And yeah, it's not at all uncommon for a band to re-record their own songs. I've worked with a bunch of 50's - 60's acts who have done that. In those cases, though, they're not all that interested in sonically "cloning" the originals, and I suspect their financial incentives are: 1) to have some product to push at their live shows and on the website; 2) their mechanical royalty situation is such a tangled mess of labels bought, sold and absorbed that it's virtually impossible for them to collect royalties from the originals; 3) even if all of that could be sorted out, whichever label would be paying them royalties has little interest in promoting 50-year-old acts, so for all that they had Number 1 hits, at this point they're on their own.
posted by soundguy99 at 6:17 AM on July 6, 2012


Holy Cow, how did I not know such a thing ( an abortive attempt by Cheap Trick to re-record In Color) existed ??!!?? Well, there goes the rest of my day while I look for it.


Found in 10 seconds with SoulSeek.
posted by K.P. at 6:24 AM on July 6, 2012


Phil Collen's brave, steadfast resistance to '80s hairstyles

I have a very small list of guys who look better now than they did back in the 80's, and he's on it.
posted by Lucinda at 6:27 AM on July 6, 2012


Cheers, K.P.

Also, just out of curiosity, what're the 2 songs where you think the re-recorded version is better?
posted by soundguy99 at 6:38 AM on July 6, 2012


Every single human being on earth looks better now than they did back in the 80s. Everyone. Even the dead people. The 80s were a heinously fugly decade.
posted by elizardbits at 8:22 AM on July 6, 2012 [4 favorites]


Except Cyndi Lauper. She looks EXACTLY THE SAME (albeit with less insane hair and makeup). Bless her.
posted by Edison Carter at 8:28 AM on July 6, 2012


Oh, I don't know. In the 80s, I looked like I could be a missing member of Interpol who didn't quite have the budget for the right clothes. Now I've swelled considerably and even my cool clothes don't look right anymore.
posted by The World Famous at 8:28 AM on July 6, 2012


Unless, right now, you have frosted blond feathered hair and are wearing acid wash ripped jorts and an acid wash blazer with huge shoulder pads and leather slip-on keds, you look better now than anyone did in the 80s. I PROMISE YOU.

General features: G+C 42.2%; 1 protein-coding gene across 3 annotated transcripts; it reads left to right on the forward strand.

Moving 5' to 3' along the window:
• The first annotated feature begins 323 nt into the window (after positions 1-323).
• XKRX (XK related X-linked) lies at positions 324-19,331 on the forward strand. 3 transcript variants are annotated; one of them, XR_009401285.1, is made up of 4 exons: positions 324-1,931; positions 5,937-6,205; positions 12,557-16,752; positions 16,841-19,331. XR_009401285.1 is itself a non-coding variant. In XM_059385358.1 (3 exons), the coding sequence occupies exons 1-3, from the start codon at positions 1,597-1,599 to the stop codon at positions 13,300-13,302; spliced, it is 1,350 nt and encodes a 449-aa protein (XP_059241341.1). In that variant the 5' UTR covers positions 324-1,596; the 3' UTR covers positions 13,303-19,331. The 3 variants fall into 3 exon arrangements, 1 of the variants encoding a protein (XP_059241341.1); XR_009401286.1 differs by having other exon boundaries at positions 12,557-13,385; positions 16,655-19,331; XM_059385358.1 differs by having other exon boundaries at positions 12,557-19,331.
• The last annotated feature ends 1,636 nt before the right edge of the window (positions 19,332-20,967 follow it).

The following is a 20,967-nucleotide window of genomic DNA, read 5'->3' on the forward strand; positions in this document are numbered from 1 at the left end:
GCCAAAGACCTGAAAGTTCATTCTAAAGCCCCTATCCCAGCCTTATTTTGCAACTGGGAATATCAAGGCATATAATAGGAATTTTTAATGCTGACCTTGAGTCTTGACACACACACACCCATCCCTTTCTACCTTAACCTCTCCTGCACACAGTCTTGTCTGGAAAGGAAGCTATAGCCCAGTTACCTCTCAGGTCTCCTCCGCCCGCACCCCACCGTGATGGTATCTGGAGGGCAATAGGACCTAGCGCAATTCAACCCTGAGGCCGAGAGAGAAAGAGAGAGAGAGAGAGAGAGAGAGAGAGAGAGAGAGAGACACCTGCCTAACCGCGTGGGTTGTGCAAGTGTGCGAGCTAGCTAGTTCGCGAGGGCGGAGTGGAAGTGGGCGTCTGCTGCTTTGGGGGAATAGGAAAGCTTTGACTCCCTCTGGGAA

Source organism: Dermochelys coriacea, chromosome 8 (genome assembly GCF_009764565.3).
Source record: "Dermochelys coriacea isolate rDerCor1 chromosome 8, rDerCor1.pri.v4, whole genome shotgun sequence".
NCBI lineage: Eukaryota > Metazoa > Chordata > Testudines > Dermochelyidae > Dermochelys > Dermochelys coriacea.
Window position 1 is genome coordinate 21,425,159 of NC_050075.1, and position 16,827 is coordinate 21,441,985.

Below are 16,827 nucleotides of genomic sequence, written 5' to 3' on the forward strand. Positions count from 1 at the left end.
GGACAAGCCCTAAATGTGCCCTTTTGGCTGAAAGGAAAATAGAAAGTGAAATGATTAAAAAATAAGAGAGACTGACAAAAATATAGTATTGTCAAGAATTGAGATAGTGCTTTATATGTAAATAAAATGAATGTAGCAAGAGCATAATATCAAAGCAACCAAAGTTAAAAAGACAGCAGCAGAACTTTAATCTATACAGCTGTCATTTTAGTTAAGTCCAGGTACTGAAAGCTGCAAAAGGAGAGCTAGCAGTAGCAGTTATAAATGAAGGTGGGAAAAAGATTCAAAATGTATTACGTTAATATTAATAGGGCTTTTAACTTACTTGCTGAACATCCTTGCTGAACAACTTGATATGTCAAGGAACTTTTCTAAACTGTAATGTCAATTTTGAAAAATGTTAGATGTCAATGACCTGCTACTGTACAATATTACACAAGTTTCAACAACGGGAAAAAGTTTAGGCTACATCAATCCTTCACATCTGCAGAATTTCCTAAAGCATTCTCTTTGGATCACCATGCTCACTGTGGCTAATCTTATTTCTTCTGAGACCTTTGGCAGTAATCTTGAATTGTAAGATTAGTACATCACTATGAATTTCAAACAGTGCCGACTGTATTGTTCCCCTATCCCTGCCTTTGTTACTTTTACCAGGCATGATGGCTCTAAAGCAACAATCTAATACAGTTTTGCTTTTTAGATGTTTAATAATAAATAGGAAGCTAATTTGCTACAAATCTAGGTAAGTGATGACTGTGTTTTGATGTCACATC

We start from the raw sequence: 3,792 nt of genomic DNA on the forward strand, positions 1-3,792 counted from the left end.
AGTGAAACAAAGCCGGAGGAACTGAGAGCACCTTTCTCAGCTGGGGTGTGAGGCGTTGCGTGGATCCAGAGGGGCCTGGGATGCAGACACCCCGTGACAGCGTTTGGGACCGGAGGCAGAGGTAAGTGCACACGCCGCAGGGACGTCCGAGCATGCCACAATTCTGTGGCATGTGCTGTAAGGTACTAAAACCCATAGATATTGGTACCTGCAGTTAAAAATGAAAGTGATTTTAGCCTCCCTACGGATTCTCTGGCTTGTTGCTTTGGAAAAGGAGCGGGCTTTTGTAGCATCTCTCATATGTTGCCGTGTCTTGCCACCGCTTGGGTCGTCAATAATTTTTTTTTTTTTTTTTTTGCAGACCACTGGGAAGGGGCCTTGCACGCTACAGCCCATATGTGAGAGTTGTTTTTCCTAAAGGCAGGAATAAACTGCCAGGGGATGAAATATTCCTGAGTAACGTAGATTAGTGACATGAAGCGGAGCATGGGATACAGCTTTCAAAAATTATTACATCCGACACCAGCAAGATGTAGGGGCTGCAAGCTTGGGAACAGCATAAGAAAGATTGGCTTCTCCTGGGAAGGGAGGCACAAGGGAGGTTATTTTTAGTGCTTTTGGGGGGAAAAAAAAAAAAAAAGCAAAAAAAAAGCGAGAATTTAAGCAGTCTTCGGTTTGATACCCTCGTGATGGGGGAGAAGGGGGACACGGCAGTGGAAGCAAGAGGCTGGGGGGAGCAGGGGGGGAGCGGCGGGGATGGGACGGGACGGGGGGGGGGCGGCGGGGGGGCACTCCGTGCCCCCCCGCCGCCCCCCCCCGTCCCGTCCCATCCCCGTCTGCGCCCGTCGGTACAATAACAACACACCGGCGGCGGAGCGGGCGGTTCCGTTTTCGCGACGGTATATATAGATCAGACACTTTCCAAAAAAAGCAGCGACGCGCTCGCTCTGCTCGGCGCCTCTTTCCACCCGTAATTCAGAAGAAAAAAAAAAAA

posted by elizardbits at 9:00 AM on July 6, 2012


Unless, right now, you have frosted blond feathered hair and are wearing acid wash ripped jorts and an acid wash blazer with huge shoulder pads and leather slip-on keds, you look better now than anyone did in the 80s. I PROMISE YOU.

Well, no. I don't have slip-on keds.
posted by Edison Carter at 9:02 AM on July 6, 2012 [1 favorite]


What about fluorescent green/pink/yellow fingerless gloves?
posted by elizardbits at 9:05 AM on July 6, 2012


That's moving the goalposts, elizardbits! OFF-LIMITS!
posted by Edison Carter at 9:10 AM on July 6, 2012


Brian Setzer hair and Joe Strummer-as-gay-activist bandana? Check. (Not pictured: plaid ankle jeans, with zippers at the ankles.)
posted by scody at 9:13 AM on July 6, 2012 [2 favorites]


I suppose if you wanted to be really specific, I should've said "aged well" rather than "look better now than they did back in the 80's".

I know *I* looked horrible back in in the 80's
am I using the "small" tag correctly?
making sure I close everything right
posted by Lucinda at 9:26 AM on July 6, 2012


Not pictured: plaid ankle jeans, with zippers at the ankles.

*swoon*
posted by Devils Rancher at 9:33 AM on July 6, 2012 [1 favorite]


Oh, and back when I had hair, I had frosted spikes, a rat tail & a green smoking jacket.
posted by Devils Rancher at 9:36 AM on July 6, 2012 [1 favorite]


Accept's best song was 'Restless & Wild" actually,

Fast as a Shark.
posted by bongo_x at 9:41 AM on July 6, 2012


I've got rough mixes of an abortive attempt by Cheap Trick to re-record In Color that I really wished they'd finished.

I think that was more about the fact that they thought the original was too wimpy, and it still bothered them. I thought the same when I were a lad, turns out we were all wrong. I thought they were redoing Heaven Tonight too, but I guess I made that up.

Robin Zander seems to have maintained his range to a pretty astonishing degree. I've seen them live several times recently, and I swear to god that guy made some sort of Dorian Gray deal for his voice.

He’s a freak of nature. I’ve seen them many times over the last 30 years or so, in arenas and small clubs were hardly anyone showed up. Every show was fantastic.
posted by bongo_x at 9:48 AM on July 6, 2012


I've seen Cheap Trick twice, & the first time Tom Petersson kept a lit cigarette dangling from his lips the entire show. My Hero!

The last time I saw them, Rick Neilsen's son was drumming instead of Bun E. Carlos, but he was damn good, anyway. Also, Roger Joseph Manning, Jr. was playing keyboards, which was doubly awesome.
posted by Devils Rancher at 10:00 AM on July 6, 2012


And yeah, it's not at all uncommon for a band to re-record their own songs. I've worked with a bunch of 50's - 60's acts who have done that. In those cases, though, they're not all that interested in sonically "cloning" the originals

There's an entire industry of re-recordings of this nature. I used to work for a label who sometimes made those kinds of records. The artists usually wanted to take the opportunity to "improve" upon the originals, and the producer was paid to recreate the original as precisely as possible. It never works right, and the fans usually regarded the records as disappointing at best and rip-offs at worst. The lion's share of returns (after defective merchandise) were by customers who were pissed that the CD they bought contained re-recordings instead of the originals.